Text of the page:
Monday, April 13, 2009

And My First 3 Warblers Of Spring Are.....

This Saturday, I met up with a friend from the Hartford Audubon to show him a few of my favorite local birding spots. Our first stop was at the Portland Fairgrounds where we found a flock of Wilson's Snipe sitting silently in the wet grass along side the skating pond. Some of the other species we found here included a Red-tailed Hawk, Killdeer, Belted kingfisher, Red-winged Blackbirds, Rough-winged Swallows and Tree Swallows .

We visited several other locations but our best moments came on one of the dirt roads in the Meshomasic Forest. I rarely see birds reported at this location but there are plenty of birds to be seen in this forest, especially during Spring Migration. As we were driving along the dirt roads we spotted an Eastern Phoebe that had made itself at home next to a small stream. After seeing what seems to be an endless supply of robins it was a real treat to see another thrush, the Hermit Thrush, standing silently on the ground amongst a patch of leaves.

What I was really hoping to see was the first warblers of the Spring Migration. Each new species of warbler that I see in April is an individual event. They have been gone for a year and I look forward to seeing each new species of warbler one by one.

And the first three species of warbler that I saw in the Spring of 2009 are--drumroll please..........

Palm Warbler-I saw eight Palm Warblers at the Portland Reservoir on Sunday. They moved as a group in the lower branches making soft trills and chip notes all the while wagging their tails.

Pine Warbler-I hear quite a few of them hiding in the pines but only had a good view of one that perched at the top of a tree for a few seconds. Every year I have to remind myself of the difference between the sound of a Chipping Sparrow and the Pine Warbler.
Louisiana Waterthrush -This was the birding highlight of my weekend. I hear the waterthrush singing before I even parked my truck. We we able to locate the area from which the bird was singing then managed to call it out with an Ipod. It landed on a branch just ten feet from us and put on a great singing display. It gave us wonderful views although the lighting was not favorable for taking pictures or video. If you click on the April 2008 post titled Camping And Birding In Kent Connecticut, you will find two videos that feature the Louisiana Waterthrush singing.
click to play
I had much better luck capturing this video of this Palm Warbler. It repeatedly fluffed its feathers out as it preened. Actually the word fluffing probably isn't a good description. It seemed much more dramatic than that.
I visited this heronry (undisclosed location) and tried counting the nests. I gave up after tallying 100 nests when I realized that many of them weren't within my view. I decided to start using the word heronry as opposed to heron Rookery after reading this post from the Body Soul and Spirit blog. I came across a small flock of Cedar Waxwings in Wangunk Meadows.It seems they were lining up on a branch to have their picture taken. They didn't seem to be very camera shy. Are they proud of the way they look or maybe just a little drunk on berries?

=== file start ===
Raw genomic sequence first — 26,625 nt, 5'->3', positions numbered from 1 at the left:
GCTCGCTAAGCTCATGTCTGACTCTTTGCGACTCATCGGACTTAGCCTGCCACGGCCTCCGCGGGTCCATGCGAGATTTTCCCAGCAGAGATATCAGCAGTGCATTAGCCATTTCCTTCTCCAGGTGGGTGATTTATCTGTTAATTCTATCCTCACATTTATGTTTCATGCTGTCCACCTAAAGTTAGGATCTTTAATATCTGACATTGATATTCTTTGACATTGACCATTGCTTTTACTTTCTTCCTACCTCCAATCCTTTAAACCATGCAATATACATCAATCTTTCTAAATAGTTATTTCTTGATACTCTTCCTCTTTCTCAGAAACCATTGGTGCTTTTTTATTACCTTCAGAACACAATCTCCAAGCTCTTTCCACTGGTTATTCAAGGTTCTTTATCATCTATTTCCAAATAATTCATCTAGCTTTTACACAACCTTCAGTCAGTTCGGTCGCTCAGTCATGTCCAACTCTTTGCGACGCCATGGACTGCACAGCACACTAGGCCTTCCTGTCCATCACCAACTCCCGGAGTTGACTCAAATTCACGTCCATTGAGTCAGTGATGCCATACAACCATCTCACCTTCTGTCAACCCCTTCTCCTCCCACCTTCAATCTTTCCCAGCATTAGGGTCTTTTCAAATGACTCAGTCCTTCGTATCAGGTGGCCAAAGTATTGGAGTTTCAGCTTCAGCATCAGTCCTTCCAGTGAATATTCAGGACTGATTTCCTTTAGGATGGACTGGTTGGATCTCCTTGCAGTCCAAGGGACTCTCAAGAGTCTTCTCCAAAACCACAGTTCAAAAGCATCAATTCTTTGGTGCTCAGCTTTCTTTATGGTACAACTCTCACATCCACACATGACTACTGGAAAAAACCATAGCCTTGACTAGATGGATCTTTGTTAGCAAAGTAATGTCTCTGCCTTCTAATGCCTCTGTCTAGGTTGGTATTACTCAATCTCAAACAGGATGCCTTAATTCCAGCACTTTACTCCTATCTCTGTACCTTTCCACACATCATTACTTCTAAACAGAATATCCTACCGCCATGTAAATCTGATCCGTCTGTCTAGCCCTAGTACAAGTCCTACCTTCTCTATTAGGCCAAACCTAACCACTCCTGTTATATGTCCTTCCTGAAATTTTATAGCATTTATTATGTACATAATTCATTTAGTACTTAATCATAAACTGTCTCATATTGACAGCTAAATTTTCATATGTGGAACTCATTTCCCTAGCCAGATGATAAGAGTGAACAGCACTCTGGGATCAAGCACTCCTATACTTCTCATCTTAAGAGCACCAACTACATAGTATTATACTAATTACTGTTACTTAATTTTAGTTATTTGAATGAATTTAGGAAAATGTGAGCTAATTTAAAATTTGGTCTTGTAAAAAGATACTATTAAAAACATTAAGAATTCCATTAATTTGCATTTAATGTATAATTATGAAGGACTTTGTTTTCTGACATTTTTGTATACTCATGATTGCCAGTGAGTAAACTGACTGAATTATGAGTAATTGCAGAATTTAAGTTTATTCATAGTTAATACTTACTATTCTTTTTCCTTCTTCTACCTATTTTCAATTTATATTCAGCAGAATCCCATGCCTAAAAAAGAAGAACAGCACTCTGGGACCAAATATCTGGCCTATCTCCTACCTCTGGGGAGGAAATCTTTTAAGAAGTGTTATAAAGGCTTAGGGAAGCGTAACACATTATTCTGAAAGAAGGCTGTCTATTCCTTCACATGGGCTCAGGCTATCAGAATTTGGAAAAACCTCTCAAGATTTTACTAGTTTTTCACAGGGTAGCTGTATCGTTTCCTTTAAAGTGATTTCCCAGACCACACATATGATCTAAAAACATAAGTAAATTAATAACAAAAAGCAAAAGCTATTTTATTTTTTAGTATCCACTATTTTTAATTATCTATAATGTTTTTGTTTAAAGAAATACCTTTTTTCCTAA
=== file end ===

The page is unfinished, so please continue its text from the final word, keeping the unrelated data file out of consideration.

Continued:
click to play
If you listen closely you can hear the high pitched bzeee notes of the waxwings. They make one last alarm call before flying off in search of another worthy branch upon which to form their magic line.

Have you seen your first warblers of spring yet?

23 comments:

dAwN said...

Oh great birdies for you in Ct. I have been seeing those warblers for a bit now..since i am still in the south...northern parulas and yellow throated warblers as well.
we just saw the Blue Grosbeak today...comes every spring here at my sisters feeders...we are now looking forward to the Indigo buntings arrival.
Have fun..I am sending more warblers your way!

Mildred said...

Thanks for visiting. I love the Cedar Wax Wings. They love our Pyracantha berries and are so very pretty. I was holding my cat when I played the video and she's looking everywhere for the birds!

Kallen305 said...

Larry please send some of the warblers up my way her in Massachusetts!! I LOVED the video of the Palm Warbler. I have never seen a bird do that with such enthusiasm before.

Loved the Louisiana Waterthrush photo as I am not at all familiar with that bird but will have to keep my eyes open.

Great Waxwing shots!

BTW: As you saw in my blog I have only seen a Pine Warbler this year. I can't wait to see the rest though. The warblers will be my favorite birds of the season I believe!

Kelly said...

...loved the footage of the Palm Warbler preening! He is definitely a fast-action bird. Your heronry shots are great. I visit one also! I go back and forth between calling it a heronry and a rookery. The local birders refer to the place as the rookery, so I use both names. Love the Cedar Waxwings too!!

Patrice said...